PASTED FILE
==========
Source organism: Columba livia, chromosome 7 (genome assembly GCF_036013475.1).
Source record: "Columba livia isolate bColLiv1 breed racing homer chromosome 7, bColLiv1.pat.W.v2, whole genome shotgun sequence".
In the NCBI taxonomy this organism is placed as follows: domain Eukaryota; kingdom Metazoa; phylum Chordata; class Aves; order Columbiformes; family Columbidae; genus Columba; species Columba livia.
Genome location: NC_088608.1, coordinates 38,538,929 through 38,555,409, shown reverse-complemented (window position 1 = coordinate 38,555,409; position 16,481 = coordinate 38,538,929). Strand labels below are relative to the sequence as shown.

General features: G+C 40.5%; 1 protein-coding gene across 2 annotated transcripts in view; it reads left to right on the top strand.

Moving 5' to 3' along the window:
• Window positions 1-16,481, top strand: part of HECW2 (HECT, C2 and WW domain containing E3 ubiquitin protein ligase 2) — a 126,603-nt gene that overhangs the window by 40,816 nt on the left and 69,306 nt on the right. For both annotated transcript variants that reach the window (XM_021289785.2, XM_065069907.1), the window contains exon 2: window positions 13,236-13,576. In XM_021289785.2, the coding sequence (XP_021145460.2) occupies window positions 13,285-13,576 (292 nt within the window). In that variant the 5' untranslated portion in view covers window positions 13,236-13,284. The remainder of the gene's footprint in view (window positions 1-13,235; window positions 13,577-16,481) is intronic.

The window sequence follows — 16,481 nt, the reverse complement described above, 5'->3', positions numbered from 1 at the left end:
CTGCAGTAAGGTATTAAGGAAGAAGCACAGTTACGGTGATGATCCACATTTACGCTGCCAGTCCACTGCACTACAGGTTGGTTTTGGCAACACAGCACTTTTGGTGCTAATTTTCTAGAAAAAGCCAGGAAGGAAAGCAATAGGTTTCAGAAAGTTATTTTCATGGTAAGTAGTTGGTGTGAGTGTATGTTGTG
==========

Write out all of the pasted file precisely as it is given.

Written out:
Source organism: Columba livia, chromosome 7 (genome assembly GCF_036013475.1).
Source record: "Columba livia isolate bColLiv1 breed racing homer chromosome 7, bColLiv1.pat.W.v2, whole genome shotgun sequence".
In the NCBI taxonomy this organism is placed as follows: domain Eukaryota; kingdom Metazoa; phylum Chordata; class Aves; order Columbiformes; family Columbidae; genus Columba; species Columba livia.
Genome location: NC_088608.1, coordinates 38,538,929 through 38,555,409, shown reverse-complemented (window position 1 = coordinate 38,555,409; position 16,481 = coordinate 38,538,929). Strand labels below are relative to the sequence as shown.

General features: G+C 40.5%; 1 protein-coding gene across 2 annotated transcripts in view; it reads left to right on the top strand.

Moving 5' to 3' along the window:
• Window positions 1-16,481, top strand: part of HECW2 (HECT, C2 and WW domain containing E3 ubiquitin protein ligase 2) — a 126,603-nt gene that overhangs the window by 40,816 nt on the left and 69,306 nt on the right. For both annotated transcript variants that reach the window (XM_021289785.2, XM_065069907.1), the window contains exon 2: window positions 13,236-13,576. In XM_021289785.2, the coding sequence (XP_021145460.2) occupies window positions 13,285-13,576 (292 nt within the window). In that variant the 5' untranslated portion in view covers window positions 13,236-13,284. The remainder of the gene's footprint in view (window positions 1-13,235; window positions 13,577-16,481) is intronic.

The window sequence follows — 16,481 nt, the reverse complement described above, 5'->3', positions numbered from 1 at the left end:
CTGCAGTAAGGTATTAAGGAAGAAGCACAGTTACGGTGATGATCCACATTTACGCTGCCAGTCCACTGCACTACAGGTTGGTTTTGGCAACACAGCACTTTTGGTGCTAATTTTCTAGAAAAAGCCAGGAAGGAAAGCAATAGGTTTCAGAAAGTTATTTTCATGGTAAGTAGTTGGTGTGAGTGTATGTTGTG